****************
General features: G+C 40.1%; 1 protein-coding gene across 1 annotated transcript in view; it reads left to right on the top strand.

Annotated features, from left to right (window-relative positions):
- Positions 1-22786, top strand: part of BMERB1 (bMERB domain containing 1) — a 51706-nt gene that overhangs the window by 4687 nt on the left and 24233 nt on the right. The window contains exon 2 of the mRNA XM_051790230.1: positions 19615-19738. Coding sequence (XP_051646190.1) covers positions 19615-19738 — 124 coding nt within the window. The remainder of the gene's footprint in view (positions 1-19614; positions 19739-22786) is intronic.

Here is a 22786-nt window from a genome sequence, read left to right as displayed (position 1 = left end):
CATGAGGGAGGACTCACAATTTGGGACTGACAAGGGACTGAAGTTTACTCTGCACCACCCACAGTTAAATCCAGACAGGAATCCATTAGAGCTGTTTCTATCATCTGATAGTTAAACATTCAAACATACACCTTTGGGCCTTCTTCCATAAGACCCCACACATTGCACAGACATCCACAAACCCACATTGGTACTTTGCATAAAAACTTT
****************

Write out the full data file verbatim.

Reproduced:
General features: G+C 40.1%; 1 protein-coding gene across 1 annotated transcript in view; it reads left to right on the top strand.

Annotated features, from left to right (window-relative positions):
- Positions 1-22786, top strand: part of BMERB1 (bMERB domain containing 1) — a 51706-nt gene that overhangs the window by 4687 nt on the left and 24233 nt on the right. The window contains exon 2 of the mRNA XM_051790230.1: positions 19615-19738. Coding sequence (XP_051646190.1) covers positions 19615-19738 — 124 coding nt within the window. The remainder of the gene's footprint in view (positions 1-19614; positions 19739-22786) is intronic.

Here is a 22786-nt window from a genome sequence, read left to right as displayed (position 1 = left end):
CATGAGGGAGGACTCACAATTTGGGACTGACAAGGGACTGAAGTTTACTCTGCACCACCCACAGTTAAATCCAGACAGGAATCCATTAGAGCTGTTTCTATCATCTGATAGTTAAACATTCAAACATACACCTTTGGGCCTTCTTCCATAAGACCCCACACATTGCACAGACATCCACAAACCCACATTGGTACTTTGCATAAAAACTTT